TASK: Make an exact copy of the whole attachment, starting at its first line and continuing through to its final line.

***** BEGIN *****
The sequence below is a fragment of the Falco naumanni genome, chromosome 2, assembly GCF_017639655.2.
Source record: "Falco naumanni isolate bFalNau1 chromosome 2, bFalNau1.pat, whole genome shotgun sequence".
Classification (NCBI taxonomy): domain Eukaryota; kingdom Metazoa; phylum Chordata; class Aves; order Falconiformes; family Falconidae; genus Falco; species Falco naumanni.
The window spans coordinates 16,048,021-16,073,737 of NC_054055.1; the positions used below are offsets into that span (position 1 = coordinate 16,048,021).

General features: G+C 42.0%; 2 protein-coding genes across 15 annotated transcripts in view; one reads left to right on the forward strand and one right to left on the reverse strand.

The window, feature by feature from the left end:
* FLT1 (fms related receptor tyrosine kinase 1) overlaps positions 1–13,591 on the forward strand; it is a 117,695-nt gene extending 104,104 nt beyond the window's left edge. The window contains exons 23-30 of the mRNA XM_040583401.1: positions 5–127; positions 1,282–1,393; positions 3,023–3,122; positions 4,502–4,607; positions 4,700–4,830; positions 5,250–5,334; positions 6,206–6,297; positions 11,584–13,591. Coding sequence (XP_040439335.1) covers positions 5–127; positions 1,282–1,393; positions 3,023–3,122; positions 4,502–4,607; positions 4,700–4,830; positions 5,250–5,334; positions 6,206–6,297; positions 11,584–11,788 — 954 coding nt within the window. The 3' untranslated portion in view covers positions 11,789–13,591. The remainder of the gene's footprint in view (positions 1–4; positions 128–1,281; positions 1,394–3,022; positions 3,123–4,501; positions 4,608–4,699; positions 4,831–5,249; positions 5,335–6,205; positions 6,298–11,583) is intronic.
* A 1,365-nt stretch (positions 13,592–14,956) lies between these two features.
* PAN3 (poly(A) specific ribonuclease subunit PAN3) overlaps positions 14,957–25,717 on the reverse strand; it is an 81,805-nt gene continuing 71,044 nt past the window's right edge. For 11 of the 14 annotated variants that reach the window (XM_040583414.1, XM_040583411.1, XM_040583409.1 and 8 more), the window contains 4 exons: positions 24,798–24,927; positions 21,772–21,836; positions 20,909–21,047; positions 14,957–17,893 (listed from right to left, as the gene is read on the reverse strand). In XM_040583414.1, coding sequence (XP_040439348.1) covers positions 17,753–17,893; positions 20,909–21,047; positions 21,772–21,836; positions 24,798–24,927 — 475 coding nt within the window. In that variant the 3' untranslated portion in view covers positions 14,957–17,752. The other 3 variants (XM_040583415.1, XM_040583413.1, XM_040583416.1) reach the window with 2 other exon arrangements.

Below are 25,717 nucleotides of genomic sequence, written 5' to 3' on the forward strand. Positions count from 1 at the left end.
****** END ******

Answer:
The sequence below is a fragment of the Falco naumanni genome, chromosome 2, assembly GCF_017639655.2.
Source record: "Falco naumanni isolate bFalNau1 chromosome 2, bFalNau1.pat, whole genome shotgun sequence".
Classification (NCBI taxonomy): domain Eukaryota; kingdom Metazoa; phylum Chordata; class Aves; order Falconiformes; family Falconidae; genus Falco; species Falco naumanni.
The window spans coordinates 16,048,021-16,073,737 of NC_054055.1; the positions used below are offsets into that span (position 1 = coordinate 16,048,021).

General features: G+C 42.0%; 2 protein-coding genes across 15 annotated transcripts in view; one reads left to right on the forward strand and one right to left on the reverse strand.

The window, feature by feature from the left end:
* FLT1 (fms related receptor tyrosine kinase 1) overlaps positions 1–13,591 on the forward strand; it is a 117,695-nt gene extending 104,104 nt beyond the window's left edge. The window contains exons 23-30 of the mRNA XM_040583401.1: positions 5–127; positions 1,282–1,393; positions 3,023–3,122; positions 4,502–4,607; positions 4,700–4,830; positions 5,250–5,334; positions 6,206–6,297; positions 11,584–13,591. Coding sequence (XP_040439335.1) covers positions 5–127; positions 1,282–1,393; positions 3,023–3,122; positions 4,502–4,607; positions 4,700–4,830; positions 5,250–5,334; positions 6,206–6,297; positions 11,584–11,788 — 954 coding nt within the window. The 3' untranslated portion in view covers positions 11,789–13,591. The remainder of the gene's footprint in view (positions 1–4; positions 128–1,281; positions 1,394–3,022; positions 3,123–4,501; positions 4,608–4,699; positions 4,831–5,249; positions 5,335–6,205; positions 6,298–11,583) is intronic.
* A 1,365-nt stretch (positions 13,592–14,956) lies between these two features.
* PAN3 (poly(A) specific ribonuclease subunit PAN3) overlaps positions 14,957–25,717 on the reverse strand; it is an 81,805-nt gene continuing 71,044 nt past the window's right edge. For 11 of the 14 annotated variants that reach the window (XM_040583414.1, XM_040583411.1, XM_040583409.1 and 8 more), the window contains 4 exons: positions 24,798–24,927; positions 21,772–21,836; positions 20,909–21,047; positions 14,957–17,893 (listed from right to left, as the gene is read on the reverse strand). In XM_040583414.1, coding sequence (XP_040439348.1) covers positions 17,753–17,893; positions 20,909–21,047; positions 21,772–21,836; positions 24,798–24,927 — 475 coding nt within the window. In that variant the 3' untranslated portion in view covers positions 14,957–17,752. The other 3 variants (XM_040583415.1, XM_040583413.1, XM_040583416.1) reach the window with 2 other exon arrangements.

Below are 25,717 nucleotides of genomic sequence, written 5' to 3' on the forward strand. Positions count from 1 at the left end.